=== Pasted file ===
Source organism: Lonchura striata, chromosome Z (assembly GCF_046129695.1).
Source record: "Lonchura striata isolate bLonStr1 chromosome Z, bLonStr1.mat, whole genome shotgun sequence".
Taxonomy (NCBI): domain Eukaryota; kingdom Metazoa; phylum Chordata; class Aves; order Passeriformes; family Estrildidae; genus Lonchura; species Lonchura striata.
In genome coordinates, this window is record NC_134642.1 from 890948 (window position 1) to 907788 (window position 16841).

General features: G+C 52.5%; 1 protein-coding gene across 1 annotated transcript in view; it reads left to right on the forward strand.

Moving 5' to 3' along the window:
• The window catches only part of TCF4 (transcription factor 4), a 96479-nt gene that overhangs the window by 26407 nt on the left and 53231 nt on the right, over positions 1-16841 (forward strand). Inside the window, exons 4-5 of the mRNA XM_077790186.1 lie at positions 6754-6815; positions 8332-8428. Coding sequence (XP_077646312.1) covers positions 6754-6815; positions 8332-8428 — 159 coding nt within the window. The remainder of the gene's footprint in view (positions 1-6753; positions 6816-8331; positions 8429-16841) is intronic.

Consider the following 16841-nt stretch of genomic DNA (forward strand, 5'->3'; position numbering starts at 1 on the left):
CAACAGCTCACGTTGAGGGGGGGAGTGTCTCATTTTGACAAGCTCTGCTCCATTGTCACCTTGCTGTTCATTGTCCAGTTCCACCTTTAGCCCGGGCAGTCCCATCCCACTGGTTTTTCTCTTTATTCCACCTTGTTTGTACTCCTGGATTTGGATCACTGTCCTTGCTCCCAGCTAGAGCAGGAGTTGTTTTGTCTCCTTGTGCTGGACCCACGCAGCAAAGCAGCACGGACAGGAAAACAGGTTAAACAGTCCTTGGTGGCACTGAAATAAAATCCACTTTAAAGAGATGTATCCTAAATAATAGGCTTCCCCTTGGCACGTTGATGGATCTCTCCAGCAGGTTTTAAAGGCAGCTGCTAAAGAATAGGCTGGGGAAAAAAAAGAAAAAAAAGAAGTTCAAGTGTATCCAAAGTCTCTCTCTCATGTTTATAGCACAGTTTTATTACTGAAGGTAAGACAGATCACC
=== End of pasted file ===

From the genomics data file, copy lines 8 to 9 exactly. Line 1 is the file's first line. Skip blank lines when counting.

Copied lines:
Consider the following 16841-nt stretch of genomic DNA (forward strand, 5'->3'; position numbering starts at 1 on the left):
CAACAGCTCACGTTGAGGGGGGGAGTGTCTCATTTTGACAAGCTCTGCTCCATTGTCACCTTGCTGTTCATTGTCCAGTTCCACCTTTAGCCCGGGCAGTCCCATCCCACTGGTTTTTCTCTTTATTCCACCTTGTTTGTACTCCTGGATTTGGATCACTGTCCTTGCTCCCAGCTAGAGCAGGAGTTGTTTTGTCTCCTTGTGCTGGACCCACGCAGCAAAGCAGCACGGACAGGAAAACAGGTTAAACAGTCCTTGGTGGCACTGAAATAAAATCCACTTTAAAGAGATGTATCCTAAATAATAGGCTTCCCCTTGGCACGTTGATGGATCTCTCCAGCAGGTTTTAAAGGCAGCTGCTAAAGAATAGGCTGGGGAAAAAAAAGAAAAAAAAGAAGTTCAAGTGTATCCAAAGTCTCTCTCTCATGTTTATAGCACAGTTTTATTACTGAAGGTAAGACAGATCACC